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Seasonal Affective Disorder

Just as it seems to do each year, winter is at our door. For some this is an exciting time, involving all of the holidays with loved ones, warm nights snuggled by the fire and cool afternoons. However, for up to eight million Americans who suffer with Seasonal Affective Disorder, this time of the year can be very difficult.
SAD is a mood disorder associated with depression and related to seasonal variations of light. Brought on by the shorter days and longer nights, symptoms disappear completely in the spring. These symptoms are:

  • Sleep Problems-Desire to oversleep, disturbed sleep or difficult staying awake
  • Lethargy- A feeling of fatigue and inability to carry out normal routines
  • Overeating-Craving sugary or starchy foods
  • Social Problems- Irritability and desire to avoid social situations
  • Anxiety-Tension and inability to tolerate stress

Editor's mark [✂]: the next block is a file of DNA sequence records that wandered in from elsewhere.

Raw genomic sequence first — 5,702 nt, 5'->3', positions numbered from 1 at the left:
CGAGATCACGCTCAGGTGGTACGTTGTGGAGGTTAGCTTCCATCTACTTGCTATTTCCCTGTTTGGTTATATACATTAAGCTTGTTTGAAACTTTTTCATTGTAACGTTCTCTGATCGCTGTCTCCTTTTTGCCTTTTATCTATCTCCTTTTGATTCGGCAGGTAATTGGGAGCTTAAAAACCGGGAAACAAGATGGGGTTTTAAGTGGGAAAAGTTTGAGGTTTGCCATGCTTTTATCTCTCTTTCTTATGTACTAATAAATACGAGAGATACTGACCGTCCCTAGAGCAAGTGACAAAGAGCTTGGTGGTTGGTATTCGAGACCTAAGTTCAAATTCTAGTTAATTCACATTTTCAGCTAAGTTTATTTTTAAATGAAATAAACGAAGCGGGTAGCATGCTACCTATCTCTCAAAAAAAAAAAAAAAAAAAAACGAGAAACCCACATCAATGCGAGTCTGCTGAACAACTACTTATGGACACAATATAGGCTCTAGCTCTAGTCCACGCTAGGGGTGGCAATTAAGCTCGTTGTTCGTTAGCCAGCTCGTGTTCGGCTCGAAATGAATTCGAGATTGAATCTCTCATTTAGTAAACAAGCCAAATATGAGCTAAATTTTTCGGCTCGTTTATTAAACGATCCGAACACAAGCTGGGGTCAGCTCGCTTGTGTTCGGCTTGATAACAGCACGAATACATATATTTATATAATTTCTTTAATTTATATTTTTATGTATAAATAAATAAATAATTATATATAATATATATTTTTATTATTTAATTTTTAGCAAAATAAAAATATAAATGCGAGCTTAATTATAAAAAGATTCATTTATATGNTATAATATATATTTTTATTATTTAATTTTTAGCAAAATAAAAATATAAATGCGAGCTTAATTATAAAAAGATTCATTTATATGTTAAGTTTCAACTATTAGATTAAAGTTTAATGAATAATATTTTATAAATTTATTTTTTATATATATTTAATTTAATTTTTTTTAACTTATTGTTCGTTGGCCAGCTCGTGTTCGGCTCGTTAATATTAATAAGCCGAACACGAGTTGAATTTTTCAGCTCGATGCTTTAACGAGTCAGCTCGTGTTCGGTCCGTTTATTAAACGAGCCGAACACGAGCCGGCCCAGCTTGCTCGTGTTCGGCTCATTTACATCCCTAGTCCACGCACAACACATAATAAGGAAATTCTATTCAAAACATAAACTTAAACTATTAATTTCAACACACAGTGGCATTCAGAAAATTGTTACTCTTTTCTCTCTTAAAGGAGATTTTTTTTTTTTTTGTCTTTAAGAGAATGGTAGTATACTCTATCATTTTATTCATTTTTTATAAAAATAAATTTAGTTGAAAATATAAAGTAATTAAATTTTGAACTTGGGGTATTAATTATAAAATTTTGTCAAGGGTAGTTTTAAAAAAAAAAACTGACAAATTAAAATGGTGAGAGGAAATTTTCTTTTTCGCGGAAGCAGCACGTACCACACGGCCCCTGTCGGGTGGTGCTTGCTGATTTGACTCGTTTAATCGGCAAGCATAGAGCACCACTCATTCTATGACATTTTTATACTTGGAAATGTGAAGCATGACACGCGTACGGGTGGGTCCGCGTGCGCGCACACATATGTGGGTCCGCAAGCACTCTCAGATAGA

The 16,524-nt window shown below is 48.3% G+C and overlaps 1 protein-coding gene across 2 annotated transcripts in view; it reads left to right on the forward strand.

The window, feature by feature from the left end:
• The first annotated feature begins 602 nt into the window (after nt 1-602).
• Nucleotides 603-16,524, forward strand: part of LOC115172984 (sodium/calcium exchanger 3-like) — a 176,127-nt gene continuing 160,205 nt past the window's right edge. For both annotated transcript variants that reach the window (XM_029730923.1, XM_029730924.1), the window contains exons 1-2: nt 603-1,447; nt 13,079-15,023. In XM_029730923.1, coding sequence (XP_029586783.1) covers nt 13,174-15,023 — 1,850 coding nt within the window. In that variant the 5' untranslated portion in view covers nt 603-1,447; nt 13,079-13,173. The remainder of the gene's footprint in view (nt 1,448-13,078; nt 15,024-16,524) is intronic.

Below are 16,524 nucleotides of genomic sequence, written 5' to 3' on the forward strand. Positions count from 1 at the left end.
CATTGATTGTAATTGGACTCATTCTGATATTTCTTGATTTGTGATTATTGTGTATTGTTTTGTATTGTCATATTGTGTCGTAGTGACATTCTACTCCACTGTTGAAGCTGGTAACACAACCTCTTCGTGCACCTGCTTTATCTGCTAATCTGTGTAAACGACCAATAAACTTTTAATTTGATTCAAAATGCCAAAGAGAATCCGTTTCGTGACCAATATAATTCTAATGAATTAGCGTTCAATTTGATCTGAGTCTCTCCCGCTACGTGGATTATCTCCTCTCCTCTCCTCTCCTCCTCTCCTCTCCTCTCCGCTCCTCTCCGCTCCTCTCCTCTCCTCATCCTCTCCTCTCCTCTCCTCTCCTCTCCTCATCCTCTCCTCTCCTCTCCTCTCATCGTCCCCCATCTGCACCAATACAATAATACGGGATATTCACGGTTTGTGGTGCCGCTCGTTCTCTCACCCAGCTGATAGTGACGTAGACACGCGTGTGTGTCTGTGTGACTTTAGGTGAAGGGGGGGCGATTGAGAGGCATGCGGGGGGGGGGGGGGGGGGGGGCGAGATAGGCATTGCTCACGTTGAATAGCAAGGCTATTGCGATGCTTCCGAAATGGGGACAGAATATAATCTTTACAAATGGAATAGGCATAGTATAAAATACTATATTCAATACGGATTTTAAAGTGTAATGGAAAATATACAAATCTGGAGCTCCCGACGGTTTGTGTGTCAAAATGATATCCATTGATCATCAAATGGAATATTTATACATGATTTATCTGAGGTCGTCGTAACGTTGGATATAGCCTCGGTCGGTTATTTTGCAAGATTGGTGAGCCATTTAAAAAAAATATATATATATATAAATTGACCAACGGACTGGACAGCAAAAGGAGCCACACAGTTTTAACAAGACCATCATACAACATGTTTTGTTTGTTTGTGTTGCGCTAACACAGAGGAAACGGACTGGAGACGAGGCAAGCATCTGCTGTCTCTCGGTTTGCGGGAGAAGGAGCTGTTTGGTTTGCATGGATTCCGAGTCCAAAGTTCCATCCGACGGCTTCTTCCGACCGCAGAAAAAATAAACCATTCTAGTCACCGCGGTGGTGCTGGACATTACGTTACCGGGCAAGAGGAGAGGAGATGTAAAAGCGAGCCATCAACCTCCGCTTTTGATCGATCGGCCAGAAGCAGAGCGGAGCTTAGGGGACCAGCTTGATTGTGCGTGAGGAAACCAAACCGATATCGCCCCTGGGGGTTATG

• Loss of Libido-Decreased interest in sex or physical contact
  • Mood changes-Extremes in mood and/or short periods of hypomania

These symptoms can significantly disrupt one's life. Yet those who experience SAD do not have to suffer through the winter. There are many options to help them feel better, such as:
  • Phototherapy-Or it could be called bright light therapy, has shown to suppress the brain's production of melatonin, a chemical linked to SAD. The device most commonly used is called a "light box." There are also a variety of light bulbs available that offer the same benefit, though their effects are milder and not scientifically proven. Typically, people need to use bright light therapy for about 30 minutes each day throughout the fall and winter.
  • Increasing exposure to light.-A half hour walk outside equates to two and a half hours of bright light therapy. Opening blinds and curtains to allow more light into your office and home is another way to increase natural light.

If light therapies do not work, people can work with their health care provide to identify other alternatives, such as antidepressant medications and therapy. However, these options can take over a month to show benefits and may come with unwanted side effects. Regardless of which treatment a person determines to work best, relief is possible. For more information or to find help, visit The road to feeling better starts here.

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